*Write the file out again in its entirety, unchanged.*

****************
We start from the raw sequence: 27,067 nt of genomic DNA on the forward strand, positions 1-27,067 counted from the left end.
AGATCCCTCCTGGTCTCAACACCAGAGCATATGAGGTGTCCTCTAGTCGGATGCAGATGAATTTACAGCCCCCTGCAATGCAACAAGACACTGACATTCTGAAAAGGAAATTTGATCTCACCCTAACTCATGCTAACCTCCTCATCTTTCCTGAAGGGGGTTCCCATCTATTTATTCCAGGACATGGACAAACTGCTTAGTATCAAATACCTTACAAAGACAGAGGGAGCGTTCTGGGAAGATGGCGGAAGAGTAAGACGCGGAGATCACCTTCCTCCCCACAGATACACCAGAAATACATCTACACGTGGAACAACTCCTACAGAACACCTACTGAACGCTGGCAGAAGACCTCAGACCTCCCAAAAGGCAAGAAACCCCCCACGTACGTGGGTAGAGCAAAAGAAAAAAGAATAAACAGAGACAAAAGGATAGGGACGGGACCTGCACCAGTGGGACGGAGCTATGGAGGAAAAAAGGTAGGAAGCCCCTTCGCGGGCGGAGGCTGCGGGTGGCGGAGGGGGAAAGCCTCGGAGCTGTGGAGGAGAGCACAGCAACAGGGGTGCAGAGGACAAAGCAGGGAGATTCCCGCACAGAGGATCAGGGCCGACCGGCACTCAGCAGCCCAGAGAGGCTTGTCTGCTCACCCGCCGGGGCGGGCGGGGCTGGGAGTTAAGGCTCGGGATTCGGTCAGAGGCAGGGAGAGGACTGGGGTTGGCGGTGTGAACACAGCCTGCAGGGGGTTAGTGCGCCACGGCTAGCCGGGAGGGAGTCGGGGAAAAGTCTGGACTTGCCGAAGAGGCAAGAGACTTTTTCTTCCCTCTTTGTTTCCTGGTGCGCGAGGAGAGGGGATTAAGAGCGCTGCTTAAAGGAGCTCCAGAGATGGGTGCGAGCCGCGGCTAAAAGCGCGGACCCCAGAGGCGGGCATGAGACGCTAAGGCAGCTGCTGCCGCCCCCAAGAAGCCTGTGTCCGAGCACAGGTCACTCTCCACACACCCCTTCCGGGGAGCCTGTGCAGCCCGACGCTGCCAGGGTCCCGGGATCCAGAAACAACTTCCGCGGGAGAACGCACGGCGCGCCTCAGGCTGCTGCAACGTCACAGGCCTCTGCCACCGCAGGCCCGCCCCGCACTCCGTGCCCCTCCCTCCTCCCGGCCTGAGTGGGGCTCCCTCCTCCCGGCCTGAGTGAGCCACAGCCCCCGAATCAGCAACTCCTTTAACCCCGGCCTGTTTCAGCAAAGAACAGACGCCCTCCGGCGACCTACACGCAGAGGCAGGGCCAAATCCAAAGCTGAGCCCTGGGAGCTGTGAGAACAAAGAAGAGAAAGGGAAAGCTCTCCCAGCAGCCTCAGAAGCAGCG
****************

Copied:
We start from the raw sequence: 27,067 nt of genomic DNA on the forward strand, positions 1-27,067 counted from the left end.
AGATCCCTCCTGGTCTCAACACCAGAGCATATGAGGTGTCCTCTAGTCGGATGCAGATGAATTTACAGCCCCCTGCAATGCAACAAGACACTGACATTCTGAAAAGGAAATTTGATCTCACCCTAACTCATGCTAACCTCCTCATCTTTCCTGAAGGGGGTTCCCATCTATTTATTCCAGGACATGGACAAACTGCTTAGTATCAAATACCTTACAAAGACAGAGGGAGCGTTCTGGGAAGATGGCGGAAGAGTAAGACGCGGAGATCACCTTCCTCCCCACAGATACACCAGAAATACATCTACACGTGGAACAACTCCTACAGAACACCTACTGAACGCTGGCAGAAGACCTCAGACCTCCCAAAAGGCAAGAAACCCCCCACGTACGTGGGTAGAGCAAAAGAAAAAAGAATAAACAGAGACAAAAGGATAGGGACGGGACCTGCACCAGTGGGACGGAGCTATGGAGGAAAAAAGGTAGGAAGCCCCTTCGCGGGCGGAGGCTGCGGGTGGCGGAGGGGGAAAGCCTCGGAGCTGTGGAGGAGAGCACAGCAACAGGGGTGCAGAGGACAAAGCAGGGAGATTCCCGCACAGAGGATCAGGGCCGACCGGCACTCAGCAGCCCAGAGAGGCTTGTCTGCTCACCCGCCGGGGCGGGCGGGGCTGGGAGTTAAGGCTCGGGATTCGGTCAGAGGCAGGGAGAGGACTGGGGTTGGCGGTGTGAACACAGCCTGCAGGGGGTTAGTGCGCCACGGCTAGCCGGGAGGGAGTCGGGGAAAAGTCTGGACTTGCCGAAGAGGCAAGAGACTTTTTCTTCCCTCTTTGTTTCCTGGTGCGCGAGGAGAGGGGATTAAGAGCGCTGCTTAAAGGAGCTCCAGAGATGGGTGCGAGCCGCGGCTAAAAGCGCGGACCCCAGAGGCGGGCATGAGACGCTAAGGCAGCTGCTGCCGCCCCCAAGAAGCCTGTGTCCGAGCACAGGTCACTCTCCACACACCCCTTCCGGGGAGCCTGTGCAGCCCGACGCTGCCAGGGTCCCGGGATCCAGAAACAACTTCCGCGGGAGAACGCACGGCGCGCCTCAGGCTGCTGCAACGTCACAGGCCTCTGCCACCGCAGGCCCGCCCCGCACTCCGTGCCCCTCCCTCCTCCCGGCCTGAGTGGGGCTCCCTCCTCCCGGCCTGAGTGAGCCACAGCCCCCGAATCAGCAACTCCTTTAACCCCGGCCTGTTTCAGCAAAGAACAGACGCCCTCCGGCGACCTACACGCAGAGGCAGGGCCAAATCCAAAGCTGAGCCCTGGGAGCTGTGAGAACAAAGAAGAGAAAGGGAAAGCTCTCCCAGCAGCCTCAGAAGCAGCG